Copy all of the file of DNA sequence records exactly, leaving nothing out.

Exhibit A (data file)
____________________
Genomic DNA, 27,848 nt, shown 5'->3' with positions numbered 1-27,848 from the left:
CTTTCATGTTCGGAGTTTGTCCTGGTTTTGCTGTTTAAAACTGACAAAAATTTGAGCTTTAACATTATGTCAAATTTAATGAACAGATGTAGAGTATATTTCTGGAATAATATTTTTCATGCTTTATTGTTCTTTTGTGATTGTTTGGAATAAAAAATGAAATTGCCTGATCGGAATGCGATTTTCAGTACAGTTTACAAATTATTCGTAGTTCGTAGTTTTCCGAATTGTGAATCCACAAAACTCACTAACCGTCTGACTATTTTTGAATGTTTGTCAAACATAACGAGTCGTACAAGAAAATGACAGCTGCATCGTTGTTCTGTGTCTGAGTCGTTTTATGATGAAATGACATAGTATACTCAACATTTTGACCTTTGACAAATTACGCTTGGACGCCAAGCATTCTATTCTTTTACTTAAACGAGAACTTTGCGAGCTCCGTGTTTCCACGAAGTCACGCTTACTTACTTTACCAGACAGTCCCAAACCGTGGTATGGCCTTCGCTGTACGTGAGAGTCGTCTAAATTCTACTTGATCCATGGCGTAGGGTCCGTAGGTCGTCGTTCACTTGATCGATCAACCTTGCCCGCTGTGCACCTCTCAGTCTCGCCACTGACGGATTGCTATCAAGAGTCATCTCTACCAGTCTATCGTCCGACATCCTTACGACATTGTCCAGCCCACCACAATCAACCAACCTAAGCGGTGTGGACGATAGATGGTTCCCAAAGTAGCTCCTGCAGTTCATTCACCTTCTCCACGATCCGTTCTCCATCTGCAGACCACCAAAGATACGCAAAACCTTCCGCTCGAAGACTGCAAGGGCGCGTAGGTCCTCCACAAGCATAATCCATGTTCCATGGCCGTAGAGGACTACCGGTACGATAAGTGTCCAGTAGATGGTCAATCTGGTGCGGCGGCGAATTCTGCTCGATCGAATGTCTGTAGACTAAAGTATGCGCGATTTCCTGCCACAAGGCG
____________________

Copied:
Genomic DNA, 27,848 nt, shown 5'->3' with positions numbered 1-27,848 from the left:
CTTTCATGTTCGGAGTTTGTCCTGGTTTTGCTGTTTAAAACTGACAAAAATTTGAGCTTTAACATTATGTCAAATTTAATGAACAGATGTAGAGTATATTTCTGGAATAATATTTTTCATGCTTTATTGTTCTTTTGTGATTGTTTGGAATAAAAAATGAAATTGCCTGATCGGAATGCGATTTTCAGTACAGTTTACAAATTATTCGTAGTTCGTAGTTTTCCGAATTGTGAATCCACAAAACTCACTAACCGTCTGACTATTTTTGAATGTTTGTCAAACATAACGAGTCGTACAAGAAAATGACAGCTGCATCGTTGTTCTGTGTCTGAGTCGTTTTATGATGAAATGACATAGTATACTCAACATTTTGACCTTTGACAAATTACGCTTGGACGCCAAGCATTCTATTCTTTTACTTAAACGAGAACTTTGCGAGCTCCGTGTTTCCACGAAGTCACGCTTACTTACTTTACCAGACAGTCCCAAACCGTGGTATGGCCTTCGCTGTACGTGAGAGTCGTCTAAATTCTACTTGATCCATGGCGTAGGGTCCGTAGGTCGTCGTTCACTTGATCGATCAACCTTGCCCGCTGTGCACCTCTCAGTCTCGCCACTGACGGATTGCTATCAAGAGTCATCTCTACCAGTCTATCGTCCGACATCCTTACGACATTGTCCAGCCCACCACAATCAACCAACCTAAGCGGTGTGGACGATAGATGGTTCCCAAAGTAGCTCCTGCAGTTCATTCACCTTCTCCACGATCCGTTCTCCATCTGCAGACCACCAAAGATACGCAAAACCTTCCGCTCGAAGACTGCAAGGGCGCGTAGGTCCTCCACAAGCATAATCCATGTTCCATGGCCGTAGAGGACTACCGGTACGATAAGTGTCCAGTAGATGGTCAATCTGGTGCGGCGGCGAATTCTGCTCGATCGAATGTCTGTAGACTAAAGTATGCGCGATTTCCTGCCACAAGGCG